Saying Goodbye to PMI!
. . . and why PMI in the first place? PMI or Private Mortgage Insurance, is the lender’s protection in case you default on your mortgage and your home goes into foreclosure.
Homebuyers unable to come up with a 20% down payment typically are considered to be at a higher risk of default than buyers with 20% or more to put down on a home – and lenders require them to purchase PMI as part of the home sale.
And homeowners who refinanced their home with less than 20% equity were likely required to purchase PMI as well.
Typically, PMI is rolled into a homeowner’s mortgage. The lender must terminate PMI when the homeowner has 22% equity in the home. Although the lender is required to stop charging you PMI once your loan balance is below 78% of the original value of the home, you may be able to have your PMI eliminated by acting proactively.
In the thrill of purchasing your home, you probably didn’t mind paying for PMI – because without it you wouldn’t have been able to buy your home. But over time you’ll start to notice that PMI is expensive! And who wants to pay money they don’t have to? Especially because the money you pay for PMI doesn’t benefit you at all – it’s a benefit only to the mortgage lender.
If you’re not sure what PMI could be costing you take a look at this information from Nerdwallet.
GUIDELINES FOR REMOVING PMI
The guidelines for removing PMI vary depending on whether you have a conventional or FHA loan. Let’s take a look at your options:
- Cancellation using current value. Homeowner must have 20% equity in their home, have been in the home at least five years, and have no delinquent mortgage payments. If the homeowner has been in the home for two to five years, 25% equity is required. PMI cannot be removed if a homeowner has been in the home less than two years. Equity must be proven with an appraisal.
- Cancellation using original value. When paying the mortgage down to 80% of the original purchase price (or when the loan amortizes to 80%), the homeowner can request removal of PMI.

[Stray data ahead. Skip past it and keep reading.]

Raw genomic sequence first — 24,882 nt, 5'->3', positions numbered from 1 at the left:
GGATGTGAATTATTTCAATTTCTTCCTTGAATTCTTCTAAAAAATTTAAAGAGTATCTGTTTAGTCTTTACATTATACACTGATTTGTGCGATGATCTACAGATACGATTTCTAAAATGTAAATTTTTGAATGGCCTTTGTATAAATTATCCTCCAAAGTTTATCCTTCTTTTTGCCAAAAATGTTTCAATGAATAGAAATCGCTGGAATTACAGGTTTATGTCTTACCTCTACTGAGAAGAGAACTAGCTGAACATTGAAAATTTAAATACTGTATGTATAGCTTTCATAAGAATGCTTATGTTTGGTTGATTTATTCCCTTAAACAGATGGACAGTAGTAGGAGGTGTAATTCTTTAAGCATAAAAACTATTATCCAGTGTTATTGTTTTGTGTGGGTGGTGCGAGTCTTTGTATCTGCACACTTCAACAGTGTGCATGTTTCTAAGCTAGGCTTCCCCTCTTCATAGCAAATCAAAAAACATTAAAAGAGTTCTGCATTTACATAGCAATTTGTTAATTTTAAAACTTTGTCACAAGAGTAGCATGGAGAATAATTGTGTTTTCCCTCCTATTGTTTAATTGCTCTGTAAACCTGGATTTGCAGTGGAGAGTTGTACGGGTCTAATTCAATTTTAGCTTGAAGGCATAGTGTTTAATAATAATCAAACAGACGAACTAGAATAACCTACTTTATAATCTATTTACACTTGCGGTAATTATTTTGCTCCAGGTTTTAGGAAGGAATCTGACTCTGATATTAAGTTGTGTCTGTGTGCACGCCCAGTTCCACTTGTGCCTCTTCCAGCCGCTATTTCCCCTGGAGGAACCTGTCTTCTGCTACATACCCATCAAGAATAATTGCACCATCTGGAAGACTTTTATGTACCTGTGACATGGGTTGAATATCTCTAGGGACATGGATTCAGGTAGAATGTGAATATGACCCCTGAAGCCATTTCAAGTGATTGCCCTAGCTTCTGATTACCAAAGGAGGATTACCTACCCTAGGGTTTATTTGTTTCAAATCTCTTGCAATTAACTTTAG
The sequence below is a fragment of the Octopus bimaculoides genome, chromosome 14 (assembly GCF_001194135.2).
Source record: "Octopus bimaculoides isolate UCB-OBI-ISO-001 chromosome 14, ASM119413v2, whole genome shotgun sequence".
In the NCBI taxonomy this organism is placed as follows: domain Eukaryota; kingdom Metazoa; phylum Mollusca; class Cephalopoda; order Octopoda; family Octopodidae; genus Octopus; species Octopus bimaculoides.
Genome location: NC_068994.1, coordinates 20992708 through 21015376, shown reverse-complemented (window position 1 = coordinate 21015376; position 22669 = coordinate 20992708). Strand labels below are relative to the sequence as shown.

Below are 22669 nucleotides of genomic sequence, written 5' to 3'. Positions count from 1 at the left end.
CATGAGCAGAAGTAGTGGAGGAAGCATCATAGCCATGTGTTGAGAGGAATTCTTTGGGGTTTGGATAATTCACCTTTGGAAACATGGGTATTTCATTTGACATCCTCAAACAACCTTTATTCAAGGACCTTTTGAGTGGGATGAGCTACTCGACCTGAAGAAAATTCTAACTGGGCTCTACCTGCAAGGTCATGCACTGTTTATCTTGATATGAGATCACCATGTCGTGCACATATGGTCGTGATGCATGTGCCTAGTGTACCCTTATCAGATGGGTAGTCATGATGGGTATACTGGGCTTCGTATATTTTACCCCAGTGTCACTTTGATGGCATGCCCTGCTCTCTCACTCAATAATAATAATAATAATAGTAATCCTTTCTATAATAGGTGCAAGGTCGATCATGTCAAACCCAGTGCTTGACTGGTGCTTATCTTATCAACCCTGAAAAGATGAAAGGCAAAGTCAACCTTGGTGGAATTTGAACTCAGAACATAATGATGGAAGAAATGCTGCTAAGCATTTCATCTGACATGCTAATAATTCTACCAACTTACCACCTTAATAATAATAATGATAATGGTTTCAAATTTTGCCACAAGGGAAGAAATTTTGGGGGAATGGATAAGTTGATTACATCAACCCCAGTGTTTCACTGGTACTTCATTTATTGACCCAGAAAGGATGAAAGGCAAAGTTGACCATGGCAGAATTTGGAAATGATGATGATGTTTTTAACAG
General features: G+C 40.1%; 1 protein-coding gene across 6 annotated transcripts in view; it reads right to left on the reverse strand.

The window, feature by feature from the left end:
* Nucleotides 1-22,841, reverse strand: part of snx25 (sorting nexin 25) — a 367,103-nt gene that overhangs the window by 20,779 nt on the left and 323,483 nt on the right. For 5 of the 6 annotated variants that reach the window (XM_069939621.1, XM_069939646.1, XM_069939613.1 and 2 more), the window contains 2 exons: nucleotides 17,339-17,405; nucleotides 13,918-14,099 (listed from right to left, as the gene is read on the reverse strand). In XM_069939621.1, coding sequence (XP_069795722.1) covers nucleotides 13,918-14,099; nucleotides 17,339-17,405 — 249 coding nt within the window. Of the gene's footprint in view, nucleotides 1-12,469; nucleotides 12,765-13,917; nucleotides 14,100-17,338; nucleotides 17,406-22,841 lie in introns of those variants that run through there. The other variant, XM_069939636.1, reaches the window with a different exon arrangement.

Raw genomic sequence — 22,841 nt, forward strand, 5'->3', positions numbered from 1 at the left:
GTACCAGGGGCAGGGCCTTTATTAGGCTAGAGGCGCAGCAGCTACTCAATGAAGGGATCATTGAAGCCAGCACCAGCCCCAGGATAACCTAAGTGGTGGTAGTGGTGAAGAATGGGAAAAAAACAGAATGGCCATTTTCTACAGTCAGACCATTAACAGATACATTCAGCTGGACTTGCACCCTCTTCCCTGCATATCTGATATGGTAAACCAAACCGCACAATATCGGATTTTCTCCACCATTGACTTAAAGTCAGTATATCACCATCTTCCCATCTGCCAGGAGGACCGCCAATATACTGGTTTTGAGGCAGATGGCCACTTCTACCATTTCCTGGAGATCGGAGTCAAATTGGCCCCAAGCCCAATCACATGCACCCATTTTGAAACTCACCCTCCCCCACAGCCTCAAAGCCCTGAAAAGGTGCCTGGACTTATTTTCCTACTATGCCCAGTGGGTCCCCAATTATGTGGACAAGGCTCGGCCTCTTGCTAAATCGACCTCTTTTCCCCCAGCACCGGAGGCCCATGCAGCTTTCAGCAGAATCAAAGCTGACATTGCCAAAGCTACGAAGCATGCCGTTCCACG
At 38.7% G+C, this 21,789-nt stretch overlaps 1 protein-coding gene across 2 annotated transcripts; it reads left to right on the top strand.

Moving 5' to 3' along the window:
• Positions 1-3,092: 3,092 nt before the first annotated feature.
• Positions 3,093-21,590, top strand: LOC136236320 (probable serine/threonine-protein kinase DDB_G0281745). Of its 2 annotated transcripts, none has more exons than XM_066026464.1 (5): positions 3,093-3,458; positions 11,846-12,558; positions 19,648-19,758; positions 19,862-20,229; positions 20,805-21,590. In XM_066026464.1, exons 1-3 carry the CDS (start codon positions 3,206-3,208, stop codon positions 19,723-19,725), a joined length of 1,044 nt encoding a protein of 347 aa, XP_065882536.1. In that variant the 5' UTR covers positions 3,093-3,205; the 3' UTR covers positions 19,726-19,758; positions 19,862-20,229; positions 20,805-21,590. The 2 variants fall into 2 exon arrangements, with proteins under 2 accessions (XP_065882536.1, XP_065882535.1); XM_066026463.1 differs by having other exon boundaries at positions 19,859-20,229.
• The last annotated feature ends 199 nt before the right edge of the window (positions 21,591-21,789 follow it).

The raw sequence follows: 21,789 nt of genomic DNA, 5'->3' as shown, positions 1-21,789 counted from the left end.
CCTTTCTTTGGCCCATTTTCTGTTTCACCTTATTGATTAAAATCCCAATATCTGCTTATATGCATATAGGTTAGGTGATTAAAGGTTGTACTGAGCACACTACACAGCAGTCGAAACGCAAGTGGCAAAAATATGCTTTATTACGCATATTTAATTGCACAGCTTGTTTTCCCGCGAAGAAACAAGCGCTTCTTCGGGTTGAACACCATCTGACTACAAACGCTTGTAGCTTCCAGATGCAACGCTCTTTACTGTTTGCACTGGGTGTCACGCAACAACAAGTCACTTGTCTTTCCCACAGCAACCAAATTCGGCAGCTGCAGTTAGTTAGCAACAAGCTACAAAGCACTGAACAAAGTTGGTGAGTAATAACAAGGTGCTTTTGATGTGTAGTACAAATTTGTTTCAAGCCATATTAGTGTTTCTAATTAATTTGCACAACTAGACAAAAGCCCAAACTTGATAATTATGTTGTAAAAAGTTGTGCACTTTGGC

- Automatic cancellation. Once the loan amortizes to 78%, PMI is automatically removed.
- If the original loan closed prior to 06.03.13. The mortgage insurance cancels once the loan reaches 78% of the original value and mortgage insurance has been paid for a minimum of 60 months (five years). This typically happens in year 11 unless additional principal payments have been made.
- If the original loan closed on or after 06.03.13. If the down payment was 10% or more, PMI can be removed after 11 years. If the down payment was less than 10%, PMI must be paid over the entire term of the mortgage.
BUILDING EQUITY IN YOUR HOME TO SUPPORT CANCELLATION USING CURRENT VALUE
Many homeowners don’t realize that they can eliminate PMI from their monthly mortgage. It’s not difficult to do, but there is a definite process you must follow.
The most important thing to remember is that you need 22% equity in your home.
So, how can that happen?
- Appreciation. Over time, the value of your home will likely appreciate as home values rise. If you are seeing rapid rises in the value of homes in your area, talk to your lender about getting the home re-appraised. Your real estate agent should also be able to give you a sense of home values in your area; talk to him or her first to see if it makes sense to invest in the cost of an appraisal.
- Refinancing. Sometimes refinancing and restructuring your loan can allow you to eliminate PMI. Often this involves paying a slightly higher rate but configuring the loan so that there’s no PMI. Although most buyers initially balk at the thought of a higher rate, running the numbers often shows savings over the long run (even at the higher rate). Sometimes refinancing in concert with time (and an appraisal showing higher value) will also do the trick.
- Improvements. Not every remodeling project will dramatically increase the value of your home. Be judicious in your improvements, and check with your real estate agent to see which improvements return the biggest bang for your buck.
- Make bigger payments. The more quickly you can reduce your loan balance, the more quickly you can eliminate PMI. Even an extra $100 per month toward the principal balance of your mortgage can help build equity.
ENDING PMI ON YOUR CONVENTIONAL LOAN ONCE YOUR EQUITY IS AT 80%
If you have hit the 80% equity plateau – congratulations!
Contact your lender and request that the PMI is dropped (Note: your lender will not consider your request if you have a less than stellar payment history on your mortgage).
There’s typically an application you need to complete, and you will likely be asked to provide documentation.
ENDING PMI ON YOUR CONVENTIONAL LOAN ONCE YOUR EQUITY IS AT 78%
Once your home is at 78% equity, your lender is required to automatically terminate your PMI. No request is required from you.
But the tricky thing about the 78% equity is that it must have been made through regular payments. The lender doesn’t go back and factor in any extra payments you made. So, if you made extra payments, you’ll still need to prepare a written request to have PMI removed.
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